When you saw Cars 2, or played the Cars 2 videogame, did you ever wonder what it would be like to be a real spy? Well, now we have been given a small glimpse into the world of espionage through an interview with former CIA agent Lindsay Moran. Ms. Moran was a consultant to the developers of the Cars 2 videogame, where she was able to share her experiences as a spy to help keep the game similar to real spy training. She now tells us a bit about what her life at the CIA was like, and how prepared players would be for the world of espionage.
Who is your favorite Cars 2 character? Why?
Finn McMissile. He never loses his cool, like the ultimate professional spy.
You have said in previous interviews that you were inspired to become a spy at an early age thanks to the Harriet the Spy books. Was being a spy at all like you expected it to be?
Not exactly. I am the first to admit I had a very Hollywood-inspired and romanticized vision of what it would be like to be a spy. Still, in some ways, it was even more interesting and challenging than I ever had imagined.
What was the most exciting part of being a spy? The least?
To me, the most exciting part was living overseas, learning new languages and blending into foreign cultures.
Which is more exciting, real spy work or the game?
The game is exciting in that it really gets your adrenaline pumping, the same way being “in the field” – or operating overseas – can. In some ways, the game is more exciting. For instance, a lot of people don’t realize that in real life, as an operative who’s being followed and wants to lose whoever’s on your tail, you’re supposed to drive under the speed limit, obey the traffic laws and basically “bore” the bad guys to tears. There’s little opportunity to practice all the defensive driving techniques you’ve honed in training, unlike the game.
How similar is the Cars 2 game compared to real spy training?
The game really brought me back to my training, and specifically a course we took at the Farm – the CIA’s spy training facility – called “Crash and Burn.” It was a course in defensive driving, in which we raced around tracks, smashed through barriers, and even drove while blindfolded. Actual “missions” involve a lot of driving since before you ever do anything operational, or meet with an agent, you need to drive around for at least an hour or two to make sure you’re not under surveillance – being followed. Many foreign intelligence services have sophisticated surveillance teams; as a “spy,” you get really good at recognizing makes and models of cars. In training, when we were routinely followed, I even ascribed “personalities” to some of the cars, not unlike the movie and game!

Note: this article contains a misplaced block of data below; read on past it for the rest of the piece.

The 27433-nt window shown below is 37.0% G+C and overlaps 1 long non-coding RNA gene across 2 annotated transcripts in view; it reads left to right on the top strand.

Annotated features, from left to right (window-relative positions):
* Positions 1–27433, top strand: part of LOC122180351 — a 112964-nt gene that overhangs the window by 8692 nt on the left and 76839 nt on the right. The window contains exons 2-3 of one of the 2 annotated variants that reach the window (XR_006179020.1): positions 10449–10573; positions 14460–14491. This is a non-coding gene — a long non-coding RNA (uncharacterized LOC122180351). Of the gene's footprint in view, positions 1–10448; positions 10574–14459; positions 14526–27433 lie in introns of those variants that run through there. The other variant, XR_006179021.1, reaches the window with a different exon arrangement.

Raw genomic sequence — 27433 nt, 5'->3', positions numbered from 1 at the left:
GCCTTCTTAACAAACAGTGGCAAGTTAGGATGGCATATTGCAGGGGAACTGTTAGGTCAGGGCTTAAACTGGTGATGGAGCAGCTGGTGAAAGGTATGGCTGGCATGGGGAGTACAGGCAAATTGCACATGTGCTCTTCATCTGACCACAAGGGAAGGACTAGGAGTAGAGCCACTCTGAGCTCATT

How were you involved in the design of this game?
I met with the developers during the process to give them an idea about what real CIA training was like so that they could make the Cars 2 training at CHROME similar, and the game as realistic as possible.
How did your input influence the design and game play of the Cars 2 videogame?
Remarkably, the developers already had a very realistic vision of what spy training was like. My input, as a former spy, was to give ideas about what was genuine and what reminded me of the real world of secret agents and operatives.
Is this a game you would recommend?
Absolutely. My kids love this game. They can play together or with playmates since there’s an option for four player, or us, and there’s such a variety of modes and options, it really keeps them engaged and entertained. The only problem is that they are both better at it than I am.
What was your favorite part of the game?
I like how the Cars 2 characters comment and converse with one another throughout. My kids love this as well, and I’ll find them reenacting dialog between Mater and Lightning McQueen for example.
What was the most realistic part of the game? The least?
To me, the realistic part is the notion that, since the game takes place at CHROME, the Cars 2 spy training facility, friends – like Mater and Lightning McQueen – can engage in battle against one another, and that’s realistic. At the Farm, we spent a lot of time role-playing against our colleagues and instructors. This is part of spy training, so that when you confront enemies and bad guys in real life, you’ll be prepared. The only unrealistic part was all the cool gadgets the Cars 2 cars are equipped with. As a real spy, you usually have a basic car – not something fast and/or tricked out with weapons and gadgets. I wish we’d had cars like that!
How does the spy gear in the game compare to real spy gear? Unfortunately, as a spy, you don’t frequently use all the cool gear and gadgets you see in movies, or in Cars 2: the Video Game. The lack of shoe phones and poisoned-tip umbrellas was probably my biggest disappointment in being a spy. What’s cool about the game is that my kids assume my life as a spy was as exciting as the game, and that I am proficient with all kinds of awesome gadgets and weapons. Little do they know . . .
Were there any parts of this game based off your real life experiences?
The idea that the Cars characters all go to a training facility – in their case CHROME – to undergo preparation for the field is very much based on real life, and what real CIA officers undertake at the Farm. The driving component of real CIA training is very similar to the video game.
Pretty cool, huh? We at Gator Gamers would like to thank Ms. Moran for her time and effort! Happy driving everyone!
by Erin Ryan